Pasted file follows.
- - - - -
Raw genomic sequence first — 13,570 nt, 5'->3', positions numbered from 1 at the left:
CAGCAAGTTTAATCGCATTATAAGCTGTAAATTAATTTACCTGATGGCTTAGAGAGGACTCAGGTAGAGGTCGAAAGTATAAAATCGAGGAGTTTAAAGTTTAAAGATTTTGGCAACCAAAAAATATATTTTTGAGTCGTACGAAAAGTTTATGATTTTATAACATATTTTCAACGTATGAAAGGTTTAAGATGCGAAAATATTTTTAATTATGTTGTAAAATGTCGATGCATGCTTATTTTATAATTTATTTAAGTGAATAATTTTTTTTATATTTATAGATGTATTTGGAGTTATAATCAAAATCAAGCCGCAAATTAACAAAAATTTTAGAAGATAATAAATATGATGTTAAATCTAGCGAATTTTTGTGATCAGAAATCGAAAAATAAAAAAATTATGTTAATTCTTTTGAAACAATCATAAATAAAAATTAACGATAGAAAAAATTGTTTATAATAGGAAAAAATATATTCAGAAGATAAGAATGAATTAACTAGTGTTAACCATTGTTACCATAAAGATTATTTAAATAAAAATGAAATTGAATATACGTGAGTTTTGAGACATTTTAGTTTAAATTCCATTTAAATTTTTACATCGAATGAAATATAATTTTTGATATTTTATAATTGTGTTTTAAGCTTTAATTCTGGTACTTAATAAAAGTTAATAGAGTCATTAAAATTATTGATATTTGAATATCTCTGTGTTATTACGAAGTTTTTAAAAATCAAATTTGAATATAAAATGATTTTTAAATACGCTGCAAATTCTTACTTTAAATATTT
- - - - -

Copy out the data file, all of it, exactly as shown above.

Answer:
Raw genomic sequence first — 13,570 nt, 5'->3', positions numbered from 1 at the left:
CAGCAAGTTTAATCGCATTATAAGCTGTAAATTAATTTACCTGATGGCTTAGAGAGGACTCAGGTAGAGGTCGAAAGTATAAAATCGAGGAGTTTAAAGTTTAAAGATTTTGGCAACCAAAAAATATATTTTTGAGTCGTACGAAAAGTTTATGATTTTATAACATATTTTCAACGTATGAAAGGTTTAAGATGCGAAAATATTTTTAATTATGTTGTAAAATGTCGATGCATGCTTATTTTATAATTTATTTAAGTGAATAATTTTTTTTATATTTATAGATGTATTTGGAGTTATAATCAAAATCAAGCCGCAAATTAACAAAAATTTTAGAAGATAATAAATATGATGTTAAATCTAGCGAATTTTTGTGATCAGAAATCGAAAAATAAAAAAATTATGTTAATTCTTTTGAAACAATCATAAATAAAAATTAACGATAGAAAAAATTGTTTATAATAGGAAAAAATATATTCAGAAGATAAGAATGAATTAACTAGTGTTAACCATTGTTACCATAAAGATTATTTAAATAAAAATGAAATTGAATATACGTGAGTTTTGAGACATTTTAGTTTAAATTCCATTTAAATTTTTACATCGAATGAAATATAATTTTTGATATTTTATAATTGTGTTTTAAGCTTTAATTCTGGTACTTAATAAAAGTTAATAGAGTCATTAAAATTATTGATATTTGAATATCTCTGTGTTATTACGAAGTTTTTAAAAATCAAATTTGAATATAAAATGATTTTTAAATACGCTGCAAATTCTTACTTTAAATATTT